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Political economy in Africa

Political economy is back on the centre stage of development studies. The ultimate test of its respectability is that the World Bank has realised that it is not possible to separate social and political issues such as corruption and democracy from other factors that influence the effectiveness of its investments, and started using the concept.

It predates the creation of “economics” as a discipline. Adam Smith, David Ricardo, Thomas Malthus, James Mill, and a generation later Karl Marx and Friederich Engels, explored how groups or classes in society exploited each other or were exploited, and used their conclusions to create theories of change or growth.

Marx’s ideas were taken up in the 1950s by economists and sociologists of the left, such as Paul Baran (The Political Economy of Growth, 1957) and later Samir Amin (The Political Economy of the Twentieth Century, 2000) who linked it to theories of imperialism and neo-colonialism to interpret what was happening in newly independent African countries where nationalist political parties had taken power.

Marx and Engels in their early writings, and Marxist orthodoxy subsequently, espoused determinist theories in which development went through pre-determined stages – primitive forms of social organisation, feudalism, capitalism, and then socialism. But in their later writings Marx and Engels were much more open, and recognised that some pre-capitalist formations could survive, and that there was no single road to socialism. Class analysis, and exploration of the economic interests of powerful classes, and their uses of the technologies available to them, could inform a study of history, but not substitute for it.

That was how I interpreted what happened in Tanzania in the 1970s. The country was built around the economic interests of those involved, and the mistakes made, both inside Tanzania but also outside. It focussed on the choices made by those who controlled the Tanzanian state or negotiated “foreign aid” deals with Western governments—Issa Shivji’s bureaucratic bourgeoisie. These themes are still current today.

Returning home after a day's work, by Martapiqs. CC-BY-SA-2.0 via Flickr.
Returning home after a day’s work, by Martapiqs. CC-BY-SA-2.0 via Flickr.

I am not alone. Michael Lofchie’s (A Political Economy of Tanzania, 2014) focuses on the difficult years of structural adjustment in the 1980s and 1990s. He argues how the salaried elite could personally benefit from an overvalued exchange rate. From 1979 on, under the influence of the charismatic President Julius Nyerere, Tanzania resisted the IMF and World Bank which urged it to devalue. But eventually, around the mid-1980s, they realised that they had the possibility of making even bigger financial gains if the country devalued and there were open markets, which would allow them to make money from trade or production. They were becoming a productive bourgeoisie.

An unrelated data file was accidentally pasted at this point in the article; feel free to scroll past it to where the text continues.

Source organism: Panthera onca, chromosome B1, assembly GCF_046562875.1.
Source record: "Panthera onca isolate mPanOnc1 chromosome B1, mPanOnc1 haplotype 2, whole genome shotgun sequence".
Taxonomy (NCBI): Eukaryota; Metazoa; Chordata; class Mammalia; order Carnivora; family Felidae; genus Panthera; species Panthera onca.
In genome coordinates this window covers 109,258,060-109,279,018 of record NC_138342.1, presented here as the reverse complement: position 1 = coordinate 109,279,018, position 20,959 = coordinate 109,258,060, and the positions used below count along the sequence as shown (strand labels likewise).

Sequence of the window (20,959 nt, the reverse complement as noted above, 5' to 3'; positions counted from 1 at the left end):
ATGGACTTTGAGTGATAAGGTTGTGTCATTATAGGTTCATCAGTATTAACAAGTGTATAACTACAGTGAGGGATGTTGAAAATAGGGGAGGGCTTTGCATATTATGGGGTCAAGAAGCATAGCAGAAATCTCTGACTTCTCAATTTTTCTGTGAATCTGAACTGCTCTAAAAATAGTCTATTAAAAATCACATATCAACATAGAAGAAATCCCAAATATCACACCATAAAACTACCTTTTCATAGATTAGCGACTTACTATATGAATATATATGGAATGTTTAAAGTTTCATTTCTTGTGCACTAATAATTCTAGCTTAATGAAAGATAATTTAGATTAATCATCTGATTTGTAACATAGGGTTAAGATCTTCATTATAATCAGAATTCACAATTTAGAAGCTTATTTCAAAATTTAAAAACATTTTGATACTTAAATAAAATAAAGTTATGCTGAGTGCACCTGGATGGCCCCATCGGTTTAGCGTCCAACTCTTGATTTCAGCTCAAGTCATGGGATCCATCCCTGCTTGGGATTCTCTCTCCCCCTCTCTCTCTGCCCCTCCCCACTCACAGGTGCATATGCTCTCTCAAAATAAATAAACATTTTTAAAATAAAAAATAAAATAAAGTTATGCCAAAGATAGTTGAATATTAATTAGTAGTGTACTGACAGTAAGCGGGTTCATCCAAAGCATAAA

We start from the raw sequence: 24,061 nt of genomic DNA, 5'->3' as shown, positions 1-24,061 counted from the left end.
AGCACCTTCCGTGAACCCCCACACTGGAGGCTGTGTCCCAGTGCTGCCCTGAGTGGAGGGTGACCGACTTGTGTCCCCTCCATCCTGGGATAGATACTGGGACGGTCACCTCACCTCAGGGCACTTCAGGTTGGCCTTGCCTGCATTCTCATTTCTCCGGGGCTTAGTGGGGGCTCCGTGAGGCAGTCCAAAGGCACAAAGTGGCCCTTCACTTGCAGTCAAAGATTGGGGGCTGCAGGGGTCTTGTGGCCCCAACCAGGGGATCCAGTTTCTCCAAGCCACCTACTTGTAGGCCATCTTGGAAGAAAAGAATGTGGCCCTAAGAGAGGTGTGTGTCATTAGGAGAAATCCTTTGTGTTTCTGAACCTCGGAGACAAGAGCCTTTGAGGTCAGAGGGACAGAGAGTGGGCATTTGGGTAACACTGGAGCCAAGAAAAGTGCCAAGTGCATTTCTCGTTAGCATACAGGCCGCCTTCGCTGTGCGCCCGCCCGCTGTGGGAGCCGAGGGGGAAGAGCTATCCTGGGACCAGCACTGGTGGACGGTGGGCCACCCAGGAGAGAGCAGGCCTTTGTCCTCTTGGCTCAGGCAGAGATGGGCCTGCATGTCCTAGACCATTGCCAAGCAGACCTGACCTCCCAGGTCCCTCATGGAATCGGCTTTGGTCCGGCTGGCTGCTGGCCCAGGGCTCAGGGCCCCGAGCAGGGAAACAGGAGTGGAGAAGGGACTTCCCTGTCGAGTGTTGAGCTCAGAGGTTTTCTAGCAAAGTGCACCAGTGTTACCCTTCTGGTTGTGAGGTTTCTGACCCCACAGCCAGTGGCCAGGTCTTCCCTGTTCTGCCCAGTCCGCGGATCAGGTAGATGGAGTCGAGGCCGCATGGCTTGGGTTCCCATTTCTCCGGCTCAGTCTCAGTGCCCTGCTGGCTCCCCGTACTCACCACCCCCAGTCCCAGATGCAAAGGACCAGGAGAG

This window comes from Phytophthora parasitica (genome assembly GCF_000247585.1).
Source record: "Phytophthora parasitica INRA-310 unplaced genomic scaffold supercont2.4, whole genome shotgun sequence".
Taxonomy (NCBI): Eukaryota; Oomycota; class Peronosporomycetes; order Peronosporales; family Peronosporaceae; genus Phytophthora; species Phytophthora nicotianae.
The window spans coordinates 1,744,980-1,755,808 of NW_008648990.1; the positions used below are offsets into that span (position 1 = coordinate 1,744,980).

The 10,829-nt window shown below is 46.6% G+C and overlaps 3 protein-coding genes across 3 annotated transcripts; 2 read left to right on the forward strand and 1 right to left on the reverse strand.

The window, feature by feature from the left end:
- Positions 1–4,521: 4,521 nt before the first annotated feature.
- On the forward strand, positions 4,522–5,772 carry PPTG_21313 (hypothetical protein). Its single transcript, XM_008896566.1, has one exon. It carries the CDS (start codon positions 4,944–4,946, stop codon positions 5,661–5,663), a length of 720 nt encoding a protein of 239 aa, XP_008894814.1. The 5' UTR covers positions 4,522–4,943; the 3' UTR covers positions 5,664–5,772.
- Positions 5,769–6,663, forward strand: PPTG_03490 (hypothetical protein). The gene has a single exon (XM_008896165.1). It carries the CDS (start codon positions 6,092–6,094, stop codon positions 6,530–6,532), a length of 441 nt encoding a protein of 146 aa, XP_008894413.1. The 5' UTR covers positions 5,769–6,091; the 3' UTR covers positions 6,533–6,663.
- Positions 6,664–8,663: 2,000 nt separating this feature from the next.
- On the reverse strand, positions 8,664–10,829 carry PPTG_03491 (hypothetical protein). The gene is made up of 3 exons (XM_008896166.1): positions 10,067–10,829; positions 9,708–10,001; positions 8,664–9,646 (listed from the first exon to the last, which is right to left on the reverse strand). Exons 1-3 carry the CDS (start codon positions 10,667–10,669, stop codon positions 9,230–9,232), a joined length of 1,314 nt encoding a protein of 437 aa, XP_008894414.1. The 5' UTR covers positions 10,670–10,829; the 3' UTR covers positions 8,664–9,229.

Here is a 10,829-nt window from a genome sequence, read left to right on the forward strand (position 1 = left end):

Lofchie’s analysis can be contested. The benefits of the chaos that resulted from the extremely over-valued exchange rates of the 1980s were reaped by only a few. It is true that rapid growth followed from around 1990 to the present, but that is also due to the high price of gold on international markets and the rapid expansion of gold mining and tourism. There is still plenty of evidence of individuals making money illegitimately – corruption is ever present in the political discourse, and will continue to be so up till the presidential elections due in October 2015.

A challenge for the ruling class in Tanzania, leaving the 1970s, was would they be able to convert their economic strategies into meaningful growth and benefits for the population? By 2011 the challenge was even more acute, because very large reserves of gas had been discovered off the coast of Southern Tanzania, so money for investment would no longer be a binding constraint. But would those resources be used to create real assets which would create the prerequisites for rapid expansions in manufacturing, services, and especially agriculture? Or would they be frittered away through imports of non-productive machinery and infrastructure (such as the non-existent electricity generators purchased through the Richmond Project in 2006 in which several leading members of the ruling political party were implicated)? Or end up in Swiss bank accounts? The jury is very much still out. To achieve the current ambition of a rapid transition to a middle income country will require much greater understanding of engineering, agricultural science, and much better contracts than have been recently achieved – and more proactive responses to the challenges of corruption. It will need to take its own political economy seriously.

Headline image credit: Tanzania – Mikumi by Marc Veraart. CC-BY-2.0 via Flickr.

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